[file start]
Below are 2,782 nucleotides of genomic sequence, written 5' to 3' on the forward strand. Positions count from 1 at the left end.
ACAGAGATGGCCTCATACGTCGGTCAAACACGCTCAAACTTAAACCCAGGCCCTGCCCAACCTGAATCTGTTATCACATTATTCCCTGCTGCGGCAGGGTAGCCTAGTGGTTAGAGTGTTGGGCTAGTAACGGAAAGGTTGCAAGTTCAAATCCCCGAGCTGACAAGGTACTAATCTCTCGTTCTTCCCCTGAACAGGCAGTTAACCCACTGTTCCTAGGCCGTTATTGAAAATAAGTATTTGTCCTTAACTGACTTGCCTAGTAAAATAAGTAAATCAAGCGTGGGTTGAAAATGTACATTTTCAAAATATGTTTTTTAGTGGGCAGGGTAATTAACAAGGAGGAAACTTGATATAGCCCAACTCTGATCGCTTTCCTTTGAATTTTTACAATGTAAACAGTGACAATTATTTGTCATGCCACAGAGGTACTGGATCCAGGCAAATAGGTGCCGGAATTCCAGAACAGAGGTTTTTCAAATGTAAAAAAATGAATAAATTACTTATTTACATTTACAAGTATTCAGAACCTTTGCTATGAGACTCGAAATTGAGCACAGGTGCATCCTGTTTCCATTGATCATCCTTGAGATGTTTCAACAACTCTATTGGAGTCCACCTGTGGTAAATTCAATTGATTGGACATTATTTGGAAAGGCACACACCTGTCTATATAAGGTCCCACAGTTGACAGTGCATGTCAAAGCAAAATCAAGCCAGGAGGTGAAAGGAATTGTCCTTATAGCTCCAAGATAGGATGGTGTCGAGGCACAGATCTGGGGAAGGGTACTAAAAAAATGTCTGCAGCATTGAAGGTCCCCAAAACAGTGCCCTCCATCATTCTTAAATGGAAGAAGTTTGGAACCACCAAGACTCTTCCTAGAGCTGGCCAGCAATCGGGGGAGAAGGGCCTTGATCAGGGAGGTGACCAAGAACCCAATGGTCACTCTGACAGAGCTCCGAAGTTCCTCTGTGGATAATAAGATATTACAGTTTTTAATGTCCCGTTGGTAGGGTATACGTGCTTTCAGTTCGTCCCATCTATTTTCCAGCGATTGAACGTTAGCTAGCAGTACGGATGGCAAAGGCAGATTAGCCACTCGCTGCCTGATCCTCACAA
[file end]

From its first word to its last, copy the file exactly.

Below are 2,782 nucleotides of genomic sequence, written 5' to 3' on the forward strand. Positions count from 1 at the left end.
ACAGAGATGGCCTCATACGTCGGTCAAACACGCTCAAACTTAAACCCAGGCCCTGCCCAACCTGAATCTGTTATCACATTATTCCCTGCTGCGGCAGGGTAGCCTAGTGGTTAGAGTGTTGGGCTAGTAACGGAAAGGTTGCAAGTTCAAATCCCCGAGCTGACAAGGTACTAATCTCTCGTTCTTCCCCTGAACAGGCAGTTAACCCACTGTTCCTAGGCCGTTATTGAAAATAAGTATTTGTCCTTAACTGACTTGCCTAGTAAAATAAGTAAATCAAGCGTGGGTTGAAAATGTACATTTTCAAAATATGTTTTTTAGTGGGCAGGGTAATTAACAAGGAGGAAACTTGATATAGCCCAACTCTGATCGCTTTCCTTTGAATTTTTACAATGTAAACAGTGACAATTATTTGTCATGCCACAGAGGTACTGGATCCAGGCAAATAGGTGCCGGAATTCCAGAACAGAGGTTTTTCAAATGTAAAAAAATGAATAAATTACTTATTTACATTTACAAGTATTCAGAACCTTTGCTATGAGACTCGAAATTGAGCACAGGTGCATCCTGTTTCCATTGATCATCCTTGAGATGTTTCAACAACTCTATTGGAGTCCACCTGTGGTAAATTCAATTGATTGGACATTATTTGGAAAGGCACACACCTGTCTATATAAGGTCCCACAGTTGACAGTGCATGTCAAAGCAAAATCAAGCCAGGAGGTGAAAGGAATTGTCCTTATAGCTCCAAGATAGGATGGTGTCGAGGCACAGATCTGGGGAAGGGTACTAAAAAAATGTCTGCAGCATTGAAGGTCCCCAAAACAGTGCCCTCCATCATTCTTAAATGGAAGAAGTTTGGAACCACCAAGACTCTTCCTAGAGCTGGCCAGCAATCGGGGGAGAAGGGCCTTGATCAGGGAGGTGACCAAGAACCCAATGGTCACTCTGACAGAGCTCCGAAGTTCCTCTGTGGATAATAAGATATTACAGTTTTTAATGTCCCGTTGGTAGGGTATACGTGCTTTCAGTTCGTCCCATCTATTTTCCAGCGATTGAACGTTAGCTAGCAGTACGGATGGCAAAGGCAGATTAGCCACTCGCTGCCTGATCCTCACAA